Banks are offering loss-making discounts on a raft of large U.S. leveraged buyout loans, in an effort to make the deals competitive against low secondary spreads, according to sister service Thomson Reuters LPC, which tracks the loan market.
Facilities being offered at a discount were underwritten before August’s volatility and include a $780 million loan for education software maker Blackboard, which is being bought for $1.64 billion by
The moves, which demonstrates pessimism about market conditions, are cutting deep into banks’ fee income and could bring losses if further concessions are required on the deals in the market, as well as a $14 billion forward calendar of leveraged buyouts and M&A transactions—including a $1.2 billion term loan for the health-care payment processor Emdeon, which has a $3 billion buyout deal with The
Mezzanine lenders have already been put on standby in case any of the deals need structural adjustments. Some banks are also starting to talk about cross-selling some of the forthcoming deals to high-yield and equity investors if deep discounts fail to tempt loan buyers.
To ease investors’ fears about taking credit risk in a volatile market, the Blackboard and Telx Group loans were initially offered at deep discounts below banks’ fee levels of around 2 percent to 3 percent and coupons were also raised. Banks usually only offer deep discounts at the end of syndication after exhausting other options.
Blackboard was forced to widen the original issue discount for the second time on its first term and second-lien loans to 92 and 90 respectively by late September, although it maintained its coupon at 600bp over Libor on the first term loan and 1,000bp on the second-lien loan. Both tranches have a 1.5 percent Libor floor.
The highly leveraged, B2 rated company first offered to widen its discount to 94 to 95 compared with a discount of 96.5 to 97 cents at launch, a level that was already painful as banks typically break even at around 96 and discount levels of 92–90 indicate losses, bankers said.
“Arrangers need to pick the lesser of two evils on these deals in the pipeline,” said an investor. “Either delay syndication further and hold the loans on their books, or take losses from syndicating deals at deep discounts in the current market. I think we’re hearing from banks that they’d rather do the latter.”
Flex language is included in underwriting commitments to help banks to adjust loan terms to suit demand. This can include an interest rate cap on the total yield, including the loan coupon and discount, or deals can be structured with separate rate caps on the loan coupon and the discount—the OID.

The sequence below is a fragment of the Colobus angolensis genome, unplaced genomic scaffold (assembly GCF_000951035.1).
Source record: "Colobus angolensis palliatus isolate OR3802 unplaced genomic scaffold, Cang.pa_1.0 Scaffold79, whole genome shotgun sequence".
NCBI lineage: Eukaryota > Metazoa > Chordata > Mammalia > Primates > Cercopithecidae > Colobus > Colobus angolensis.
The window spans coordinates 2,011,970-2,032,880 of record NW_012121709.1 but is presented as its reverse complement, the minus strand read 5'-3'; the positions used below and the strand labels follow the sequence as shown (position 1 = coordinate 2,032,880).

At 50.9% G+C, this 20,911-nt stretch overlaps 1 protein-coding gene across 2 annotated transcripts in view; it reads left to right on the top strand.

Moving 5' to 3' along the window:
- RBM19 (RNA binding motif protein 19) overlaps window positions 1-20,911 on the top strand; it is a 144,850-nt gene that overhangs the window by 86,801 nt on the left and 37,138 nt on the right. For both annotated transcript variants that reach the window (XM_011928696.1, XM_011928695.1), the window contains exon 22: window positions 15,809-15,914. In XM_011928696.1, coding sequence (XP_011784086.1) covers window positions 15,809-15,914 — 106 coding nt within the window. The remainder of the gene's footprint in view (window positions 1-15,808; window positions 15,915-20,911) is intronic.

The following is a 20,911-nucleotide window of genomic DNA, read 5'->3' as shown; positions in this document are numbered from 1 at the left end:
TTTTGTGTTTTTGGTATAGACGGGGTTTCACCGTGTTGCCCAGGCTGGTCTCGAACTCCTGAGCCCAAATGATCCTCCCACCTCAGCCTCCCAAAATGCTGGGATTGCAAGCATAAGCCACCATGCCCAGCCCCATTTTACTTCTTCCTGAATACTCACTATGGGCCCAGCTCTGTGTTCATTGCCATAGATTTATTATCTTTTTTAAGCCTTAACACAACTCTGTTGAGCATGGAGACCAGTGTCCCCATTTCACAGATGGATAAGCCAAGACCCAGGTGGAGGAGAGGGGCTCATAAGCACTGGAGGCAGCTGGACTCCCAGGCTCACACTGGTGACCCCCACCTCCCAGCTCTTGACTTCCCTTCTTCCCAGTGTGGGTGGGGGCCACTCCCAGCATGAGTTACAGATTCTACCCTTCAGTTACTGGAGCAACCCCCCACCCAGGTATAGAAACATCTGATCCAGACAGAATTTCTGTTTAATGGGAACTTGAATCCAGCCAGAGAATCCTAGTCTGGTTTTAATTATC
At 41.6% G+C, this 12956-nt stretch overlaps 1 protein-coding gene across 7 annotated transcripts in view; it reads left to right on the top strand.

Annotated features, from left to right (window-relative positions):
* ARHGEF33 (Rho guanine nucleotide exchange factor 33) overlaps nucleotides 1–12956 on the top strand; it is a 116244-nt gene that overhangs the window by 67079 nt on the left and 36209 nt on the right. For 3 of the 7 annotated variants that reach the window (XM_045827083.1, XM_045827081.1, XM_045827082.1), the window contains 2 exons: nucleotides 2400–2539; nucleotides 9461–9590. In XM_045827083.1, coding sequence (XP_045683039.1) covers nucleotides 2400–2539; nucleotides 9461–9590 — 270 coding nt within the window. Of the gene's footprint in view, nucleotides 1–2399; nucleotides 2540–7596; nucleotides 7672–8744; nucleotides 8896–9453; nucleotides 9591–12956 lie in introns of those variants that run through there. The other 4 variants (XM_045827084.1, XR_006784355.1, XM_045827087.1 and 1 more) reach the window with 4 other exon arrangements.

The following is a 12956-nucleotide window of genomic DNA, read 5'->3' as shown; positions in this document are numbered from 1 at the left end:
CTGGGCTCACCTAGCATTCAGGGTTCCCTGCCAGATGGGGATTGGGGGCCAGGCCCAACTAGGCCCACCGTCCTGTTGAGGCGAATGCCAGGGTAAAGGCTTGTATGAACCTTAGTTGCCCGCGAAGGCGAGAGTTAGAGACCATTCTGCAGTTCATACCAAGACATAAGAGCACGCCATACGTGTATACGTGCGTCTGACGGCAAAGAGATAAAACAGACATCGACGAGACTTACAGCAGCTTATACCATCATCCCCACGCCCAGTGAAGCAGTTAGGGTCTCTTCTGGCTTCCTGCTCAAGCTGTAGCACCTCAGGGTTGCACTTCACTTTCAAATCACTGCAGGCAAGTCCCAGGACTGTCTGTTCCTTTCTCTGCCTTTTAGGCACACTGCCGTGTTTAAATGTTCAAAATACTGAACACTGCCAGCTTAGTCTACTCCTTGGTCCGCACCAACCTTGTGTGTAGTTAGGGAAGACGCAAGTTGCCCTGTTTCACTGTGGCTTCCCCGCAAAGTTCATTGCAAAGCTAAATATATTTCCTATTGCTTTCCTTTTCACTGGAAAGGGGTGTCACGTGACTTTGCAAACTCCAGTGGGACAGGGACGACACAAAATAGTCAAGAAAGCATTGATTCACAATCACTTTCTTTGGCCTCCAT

Agent banks usually have to bear the cost of issuing a loan at a wider discount than the flex language allows, which can involve breaking even or losing money on a loan. Lead arrangers on the left of deals usually bear bigger losses than other arranging banks. “When you go outside the flex language, the bank is eating the loss out of its fees,” said a banker.
Although some banks may lose money on the current crop of deals, those losses may be bearable, one leveraged loan banker said. “Even if banks lost three points on $10 billion of loans in the calendar, that’s $300 million spread across banks,” he added.
Blackboard’s loan was fully underwritten by Bank of America Merrill Lynch, Deutsche Bank and Morgan Stanley. Bank of America Merrill declined to comment.
Blackboard’s loan has set a high pricing benchmark as the leveraged loan market slowly reopens after a slump in secondary loan prices in August. Between Aug. 1 and Sept. 20, average secondary bids dropped to 92.56 from 96.05, boosting the yields on loans trading in the secondary market.
Primary market issuers have had to offer premiums in order to get deals competing with low secondary prices past the finish line. Wider discounts ensure that new-issue loans have enough of an upside in a falling market and don’t trade lower than their issue price—which, not surprisingly, deters investors.
“If you sell at 98 and secondary comps are trading at 94, the loan will experience selling pressure and eventually trade lower, and that doesn’t look good,” said another banker.
Private equity issuers favor higher discounts as they are cheaper than raising the coupon on loans that may take time to refinance at lower rates. “It’s much easier for issuers to give on OID because, right now, they don’t know how long it will be before they can come back to market to refinance high costing capital,” said a second investor.
(Smita Madhur is a senior correspondent for Thomson Reuters LPC in New York; additional reporting by Clinton Townsend.)